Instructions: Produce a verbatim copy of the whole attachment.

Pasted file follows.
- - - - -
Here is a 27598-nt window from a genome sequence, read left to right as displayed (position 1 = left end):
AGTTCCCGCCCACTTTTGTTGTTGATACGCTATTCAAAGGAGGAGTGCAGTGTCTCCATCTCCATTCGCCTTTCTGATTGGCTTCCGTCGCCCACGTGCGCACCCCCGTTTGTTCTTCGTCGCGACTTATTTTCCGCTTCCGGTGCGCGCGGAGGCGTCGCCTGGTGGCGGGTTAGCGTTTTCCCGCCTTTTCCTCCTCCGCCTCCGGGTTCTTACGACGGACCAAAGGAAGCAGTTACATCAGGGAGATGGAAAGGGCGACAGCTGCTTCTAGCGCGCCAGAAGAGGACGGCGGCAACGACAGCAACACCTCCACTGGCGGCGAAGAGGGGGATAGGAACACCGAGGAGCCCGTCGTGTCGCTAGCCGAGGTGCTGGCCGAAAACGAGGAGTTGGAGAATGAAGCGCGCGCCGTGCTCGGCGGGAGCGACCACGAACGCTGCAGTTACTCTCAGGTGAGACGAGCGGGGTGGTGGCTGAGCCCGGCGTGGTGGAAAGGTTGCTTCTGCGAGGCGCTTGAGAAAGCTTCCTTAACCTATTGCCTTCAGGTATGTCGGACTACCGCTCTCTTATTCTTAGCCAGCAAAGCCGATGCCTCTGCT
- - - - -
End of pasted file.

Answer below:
Here is a 27598-nt window from a genome sequence, read left to right as displayed (position 1 = left end):
AGTTCCCGCCCACTTTTGTTGTTGATACGCTATTCAAAGGAGGAGTGCAGTGTCTCCATCTCCATTCGCCTTTCTGATTGGCTTCCGTCGCCCACGTGCGCACCCCCGTTTGTTCTTCGTCGCGACTTATTTTCCGCTTCCGGTGCGCGCGGAGGCGTCGCCTGGTGGCGGGTTAGCGTTTTCCCGCCTTTTCCTCCTCCGCCTCCGGGTTCTTACGACGGACCAAAGGAAGCAGTTACATCAGGGAGATGGAAAGGGCGACAGCTGCTTCTAGCGCGCCAGAAGAGGACGGCGGCAACGACAGCAACACCTCCACTGGCGGCGAAGAGGGGGATAGGAACACCGAGGAGCCCGTCGTGTCGCTAGCCGAGGTGCTGGCCGAAAACGAGGAGTTGGAGAATGAAGCGCGCGCCGTGCTCGGCGGGAGCGACCACGAACGCTGCAGTTACTCTCAGGTGAGACGAGCGGGGTGGTGGCTGAGCCCGGCGTGGTGGAAAGGTTGCTTCTGCGAGGCGCTTGAGAAAGCTTCCTTAACCTATTGCCTTCAGGTATGTCGGACTACCGCTCTCTTATTCTTAGCCAGCAAAGCCGATGCCTCTGCT